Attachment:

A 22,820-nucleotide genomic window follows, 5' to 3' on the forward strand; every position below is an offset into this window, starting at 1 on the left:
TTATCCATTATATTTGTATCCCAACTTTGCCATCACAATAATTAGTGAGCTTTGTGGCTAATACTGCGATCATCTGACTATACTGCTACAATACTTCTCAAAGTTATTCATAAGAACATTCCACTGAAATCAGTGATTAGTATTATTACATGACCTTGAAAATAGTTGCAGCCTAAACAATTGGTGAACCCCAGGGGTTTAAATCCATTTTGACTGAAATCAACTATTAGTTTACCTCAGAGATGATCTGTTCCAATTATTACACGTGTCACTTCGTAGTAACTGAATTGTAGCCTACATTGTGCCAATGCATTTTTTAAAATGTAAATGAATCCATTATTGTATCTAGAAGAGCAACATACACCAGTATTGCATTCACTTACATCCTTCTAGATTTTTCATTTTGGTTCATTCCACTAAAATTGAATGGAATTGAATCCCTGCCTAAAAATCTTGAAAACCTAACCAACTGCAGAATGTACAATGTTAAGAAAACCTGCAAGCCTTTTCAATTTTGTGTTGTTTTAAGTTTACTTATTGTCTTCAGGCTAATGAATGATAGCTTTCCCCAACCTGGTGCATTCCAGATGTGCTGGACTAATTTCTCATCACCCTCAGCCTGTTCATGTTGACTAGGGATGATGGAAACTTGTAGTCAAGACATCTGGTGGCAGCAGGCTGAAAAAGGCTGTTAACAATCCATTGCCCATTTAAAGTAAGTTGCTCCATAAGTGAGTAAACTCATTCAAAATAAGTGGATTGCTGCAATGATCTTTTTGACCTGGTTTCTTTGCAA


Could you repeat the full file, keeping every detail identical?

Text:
A 22,820-nucleotide genomic window follows, 5' to 3' on the forward strand; every position below is an offset into this window, starting at 1 on the left:
TTATCCATTATATTTGTATCCCAACTTTGCCATCACAATAATTAGTGAGCTTTGTGGCTAATACTGCGATCATCTGACTATACTGCTACAATACTTCTCAAAGTTATTCATAAGAACATTCCACTGAAATCAGTGATTAGTATTATTACATGACCTTGAAAATAGTTGCAGCCTAAACAATTGGTGAACCCCAGGGGTTTAAATCCATTTTGACTGAAATCAACTATTAGTTTACCTCAGAGATGATCTGTTCCAATTATTACACGTGTCACTTCGTAGTAACTGAATTGTAGCCTACATTGTGCCAATGCATTTTTTAAAATGTAAATGAATCCATTATTGTATCTAGAAGAGCAACATACACCAGTATTGCATTCACTTACATCCTTCTAGATTTTTCATTTTGGTTCATTCCACTAAAATTGAATGGAATTGAATCCCTGCCTAAAAATCTTGAAAACCTAACCAACTGCAGAATGTACAATGTTAAGAAAACCTGCAAGCCTTTTCAATTTTGTGTTGTTTTAAGTTTACTTATTGTCTTCAGGCTAATGAATGATAGCTTTCCCCAACCTGGTGCATTCCAGATGTGCTGGACTAATTTCTCATCACCCTCAGCCTGTTCATGTTGACTAGGGATGATGGAAACTTGTAGTCAAGACATCTGGTGGCAGCAGGCTGAAAAAGGCTGTTAACAATCCATTGCCCATTTAAAGTAAGTTGCTCCATAAGTGAGTAAACTCATTCAAAATAAGTGGATTGCTGCAATGATCTTTTTGACCTGGTTTCTTTGCAA